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The 86th Texas Legislature is now in its 8th week and has seen some major activity as of late. Governor Greg Abbott set the stage early when his State of the State speech on February 4th declared property tax reform and reworking school finance, including increased teacher pay, as the top priorities for lawmakers this session. The House and Senate have complied, each tackling these issues, and a slew of others including school safety, in their own way.
The big property tax issue got underway on January 31st with the filing of identical bills, Senate Bill 2 and House Bill 2. In an unusually symbiotic fashion, the Governor, Lieutenant Governor, Speaker of the House, Chair of the Senate Property Tax Committee, and Chair of the tax-writing House Ways and Means Committee, all announced the identical bills together.
Currently cities, counties and school districts can collect up to 8 percent more in revenues than the previous year, which is called the rollback rate. These bills would lower the rollback rate from 8 percent to 2.5 percent and trigger an automatic tax ratification election if the revenue is set to exceed more than 2.5 percent.
The rollback rate is based on appraised value of properties which means a taxing entity could exceed the rollback rate without changing its tax rate or even by lowering it if there is a significant increase in appraised values. It’s important to point out that this is not a property tax reduction. The idea is that it would slow the rate of property tax increases, but you will not see a lower tax bill if this is passed.
Proponents of this legislation argue that Texas’ property taxes are too high and increasing rapidly, causing a financial burden on home owners. Texas does have the third highest property taxes in the nation but that is largely due to the fact that we have no state income tax. Texas actually ranks 33rd for highest overall tax burden in the U.S.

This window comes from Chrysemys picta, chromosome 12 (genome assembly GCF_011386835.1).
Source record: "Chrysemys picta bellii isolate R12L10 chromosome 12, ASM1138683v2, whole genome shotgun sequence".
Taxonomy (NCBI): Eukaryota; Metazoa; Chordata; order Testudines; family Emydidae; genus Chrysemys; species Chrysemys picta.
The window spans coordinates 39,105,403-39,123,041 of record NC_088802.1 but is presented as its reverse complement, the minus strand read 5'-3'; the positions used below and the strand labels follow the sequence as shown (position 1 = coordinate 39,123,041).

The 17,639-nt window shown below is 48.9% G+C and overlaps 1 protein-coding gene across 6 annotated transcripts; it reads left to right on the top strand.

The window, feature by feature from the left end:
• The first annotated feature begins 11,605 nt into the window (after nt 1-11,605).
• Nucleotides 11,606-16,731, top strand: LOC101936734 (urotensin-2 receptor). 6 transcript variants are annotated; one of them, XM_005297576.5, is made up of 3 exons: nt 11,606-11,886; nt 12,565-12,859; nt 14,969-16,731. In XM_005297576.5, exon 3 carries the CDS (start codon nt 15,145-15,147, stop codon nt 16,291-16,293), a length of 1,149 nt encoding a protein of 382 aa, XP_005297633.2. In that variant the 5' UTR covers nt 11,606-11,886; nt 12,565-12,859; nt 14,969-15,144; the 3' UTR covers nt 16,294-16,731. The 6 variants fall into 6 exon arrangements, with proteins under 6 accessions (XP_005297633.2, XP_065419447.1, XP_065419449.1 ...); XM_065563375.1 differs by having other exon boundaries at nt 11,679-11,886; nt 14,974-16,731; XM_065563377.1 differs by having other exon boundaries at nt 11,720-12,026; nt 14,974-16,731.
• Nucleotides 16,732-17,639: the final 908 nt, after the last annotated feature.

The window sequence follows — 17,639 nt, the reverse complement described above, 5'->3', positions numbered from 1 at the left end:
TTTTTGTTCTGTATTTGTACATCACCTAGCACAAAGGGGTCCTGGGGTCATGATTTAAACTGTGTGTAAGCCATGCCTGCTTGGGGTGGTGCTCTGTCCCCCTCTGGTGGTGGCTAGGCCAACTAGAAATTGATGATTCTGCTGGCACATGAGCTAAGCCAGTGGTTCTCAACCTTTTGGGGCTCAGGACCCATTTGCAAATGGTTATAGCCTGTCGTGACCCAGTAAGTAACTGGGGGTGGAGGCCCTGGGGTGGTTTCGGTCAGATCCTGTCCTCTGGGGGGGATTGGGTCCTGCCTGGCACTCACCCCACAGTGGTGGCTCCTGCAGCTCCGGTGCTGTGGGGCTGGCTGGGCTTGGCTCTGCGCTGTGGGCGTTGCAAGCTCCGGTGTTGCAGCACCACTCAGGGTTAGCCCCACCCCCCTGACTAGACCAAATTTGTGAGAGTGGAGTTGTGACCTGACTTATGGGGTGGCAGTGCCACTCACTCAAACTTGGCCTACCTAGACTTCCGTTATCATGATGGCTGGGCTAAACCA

Opposition to the bill is coming from the taxing entities themselves, complaining that the 2.5 percent revenue cap is lower than inflation and restricts their ability to keep up with growing populations who expect expanding services from their municipalities. Cities and counties contend they won’t be able to add more police and fireman or continue to maintain their streets.
An interesting component of this is the 2.5 number. In the last legislative session, the Senate argued for 4 percent and the House was pushing 6. Without reaching a compromise, no action was taken in that session. Some legislators have indicated that 2.5 percent is merely a starting point and the final bill may be passed with a larger number in its place.
On the Senate side, SB 2 has already been approved by the committee and will next go to the full Senate for debate and vote. In the House, the bill is still pending in the committee after hearing many hours of testimony.
In addition to those two bills, House Bill 3 was recently introduced and also addresses property tax reform by compressing school district tax rates by 4 cents per $100 of taxable property value, meaning a home owner with a taxable value of $250,000 could save about $100 annually in school district taxes. That bill will be sent to committee for debate.
Next week, we’ll take a deeper dive into the school finance reform measures that have been filed in the House and Senate.